"There's currently very little provision for that," says Stephen Dwelley, who runs a shared ownership mortgage website, Share to Buy. "People are coming to us asking how to find a property in Luton, for example, when they currently own in London. These homeowners should have the same sort of access as full owners, when they want or need to move. But it's not out there."

Family Mosaic Housing Association, which operates across London and Essex, is engaging in more shared-ownership developments in which the majority of buyers won't be first-timers, and is also launching a sales website for current owners to find a new property. Part-owners can upscale to larger properties through the system if they can afford the jump, owning a similar share, or even reducing their share if they own more than 25 per cent.

If it's a relocation, Family Mosaic will co-ordinate with the new region's HA so that the buying and selling happens in tandem.

"In this instance, there's not a lot of difference in the buying and selling process compared with the private sector", says Chris Roads, from Family Mosaic. "Only that we still retain a share in the property and we have to manage the allocation obligation to ensure that the new [first-time] buyer is eligible to move into the property being sold." However, this only makes more sense than staircasing on their first property, if household size demands the space. The "agent" fee charged by Family Mosaic to sell a property is a hefty £2,000, whether the share is 25 per cent or 75 per cent. That means when selling a minimum share of a £200,000 flat, for instance, the seller is paying, in effect, "estate agent" fees at 4 per cent.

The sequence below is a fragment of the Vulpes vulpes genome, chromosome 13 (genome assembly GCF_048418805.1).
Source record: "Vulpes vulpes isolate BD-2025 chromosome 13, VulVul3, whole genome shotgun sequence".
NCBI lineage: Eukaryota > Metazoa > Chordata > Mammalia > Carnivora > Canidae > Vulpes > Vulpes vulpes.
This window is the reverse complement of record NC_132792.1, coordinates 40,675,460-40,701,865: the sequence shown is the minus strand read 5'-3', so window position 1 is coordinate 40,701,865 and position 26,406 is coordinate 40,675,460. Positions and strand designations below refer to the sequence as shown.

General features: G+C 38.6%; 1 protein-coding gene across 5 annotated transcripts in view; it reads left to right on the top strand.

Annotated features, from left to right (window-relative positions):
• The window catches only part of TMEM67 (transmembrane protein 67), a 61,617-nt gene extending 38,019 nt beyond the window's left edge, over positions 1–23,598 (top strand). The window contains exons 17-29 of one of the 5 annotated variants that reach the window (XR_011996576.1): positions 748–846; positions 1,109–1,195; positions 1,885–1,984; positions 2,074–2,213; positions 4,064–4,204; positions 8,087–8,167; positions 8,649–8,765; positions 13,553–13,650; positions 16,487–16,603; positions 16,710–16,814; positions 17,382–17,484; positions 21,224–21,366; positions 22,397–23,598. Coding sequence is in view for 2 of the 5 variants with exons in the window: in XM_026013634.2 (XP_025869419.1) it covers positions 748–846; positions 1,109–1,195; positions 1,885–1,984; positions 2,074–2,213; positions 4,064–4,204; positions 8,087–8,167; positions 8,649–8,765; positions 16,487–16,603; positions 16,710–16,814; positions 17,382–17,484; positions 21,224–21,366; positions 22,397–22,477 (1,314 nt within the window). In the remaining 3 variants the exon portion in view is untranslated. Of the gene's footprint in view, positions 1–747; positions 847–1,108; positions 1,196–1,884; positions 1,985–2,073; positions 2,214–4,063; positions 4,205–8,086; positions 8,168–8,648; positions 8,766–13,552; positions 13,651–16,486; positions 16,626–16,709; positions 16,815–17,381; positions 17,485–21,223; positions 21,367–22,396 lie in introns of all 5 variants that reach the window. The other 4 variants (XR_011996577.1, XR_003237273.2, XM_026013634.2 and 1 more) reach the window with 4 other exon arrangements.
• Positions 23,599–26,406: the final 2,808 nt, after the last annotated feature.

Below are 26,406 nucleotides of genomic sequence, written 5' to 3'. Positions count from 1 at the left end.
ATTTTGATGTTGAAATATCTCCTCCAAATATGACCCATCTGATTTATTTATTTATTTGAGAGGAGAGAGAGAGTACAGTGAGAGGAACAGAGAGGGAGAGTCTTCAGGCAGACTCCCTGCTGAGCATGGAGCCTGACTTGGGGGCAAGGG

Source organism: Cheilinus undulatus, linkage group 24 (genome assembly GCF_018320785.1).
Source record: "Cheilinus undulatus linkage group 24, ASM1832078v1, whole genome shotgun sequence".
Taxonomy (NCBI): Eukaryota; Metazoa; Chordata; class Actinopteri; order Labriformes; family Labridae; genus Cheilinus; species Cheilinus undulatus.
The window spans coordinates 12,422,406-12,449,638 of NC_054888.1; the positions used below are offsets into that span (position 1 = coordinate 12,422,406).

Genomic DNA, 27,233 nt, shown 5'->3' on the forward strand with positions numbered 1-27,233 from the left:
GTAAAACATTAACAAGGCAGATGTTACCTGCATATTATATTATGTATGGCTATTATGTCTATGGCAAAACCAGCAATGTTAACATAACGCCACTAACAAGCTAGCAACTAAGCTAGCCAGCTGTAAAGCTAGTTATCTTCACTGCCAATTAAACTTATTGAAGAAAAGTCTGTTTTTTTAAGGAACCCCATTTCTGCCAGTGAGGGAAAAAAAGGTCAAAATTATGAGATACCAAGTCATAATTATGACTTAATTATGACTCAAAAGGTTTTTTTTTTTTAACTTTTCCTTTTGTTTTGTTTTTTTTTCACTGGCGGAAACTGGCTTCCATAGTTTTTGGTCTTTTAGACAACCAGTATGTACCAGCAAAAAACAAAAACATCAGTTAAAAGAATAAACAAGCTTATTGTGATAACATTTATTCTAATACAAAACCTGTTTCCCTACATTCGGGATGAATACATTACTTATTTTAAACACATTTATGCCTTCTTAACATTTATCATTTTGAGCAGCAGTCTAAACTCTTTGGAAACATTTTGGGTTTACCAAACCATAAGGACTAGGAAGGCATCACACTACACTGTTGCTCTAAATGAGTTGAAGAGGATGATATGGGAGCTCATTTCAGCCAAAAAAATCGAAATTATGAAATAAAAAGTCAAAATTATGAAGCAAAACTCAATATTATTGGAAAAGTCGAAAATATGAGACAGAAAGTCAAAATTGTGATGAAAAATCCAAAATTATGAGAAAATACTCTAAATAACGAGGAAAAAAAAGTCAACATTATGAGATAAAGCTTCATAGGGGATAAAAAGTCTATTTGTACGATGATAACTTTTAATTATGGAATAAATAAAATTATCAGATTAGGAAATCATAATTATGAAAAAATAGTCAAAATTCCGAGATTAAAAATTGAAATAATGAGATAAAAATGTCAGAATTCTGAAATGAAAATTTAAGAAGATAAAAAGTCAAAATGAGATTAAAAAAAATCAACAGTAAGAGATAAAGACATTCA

HAs are becoming aware that larger properties are needed for part-owners to upscale, and there is currently a shortage.

"There's no escaping the fact that the majority of properties available are apartments", says Kush Rawal, from Thames Valley HA. "That's because shared ownership is primarily for giving people access to the housing market. It's then assumed that part-owners will staircase up, or move on".

With average houses now costing over five times the average income, buying a home in the conventional way is beyond the reach of many, despite the two-year stamp duty holiday on property below £250,000 announced in last week's Budget.

The Government is heavily promoting shared ownership and uptake seems to be strong. But it's causing congestion. Wider access to family homes is needed for part-owners to climb the next rung.

Home alone: A choice of one house

Rebecca Adams and her partner, Ben Wright, investigated shared ownership after accidentally stumbling across a resale property in Tiverton, Devon.

"A three-bedroom house came up in a search of our price range and I discovered the price of £82,500 was actually a 50 per cent share. I realised this was a way we could afford something which we could live in long-term. If we'd bought a one-bed flat we'd have to sell up when we start a family."

After deciding to go down the shared-ownership route, the couple found that their choices were limited. "The only other properties available were smaller new-build apartments in developments with extra expenses like service charges and ground rent. This was the only house on the market at the time we were looking. The only other thing which has caused us a problem has been the housing association which owns the other half – the unexpected charges which I don't understand. It's a shame because the scheme's designed for people with not much money. They also took a long time, although after talking to friends who've bought outright, our purchase has perhaps been quicker!"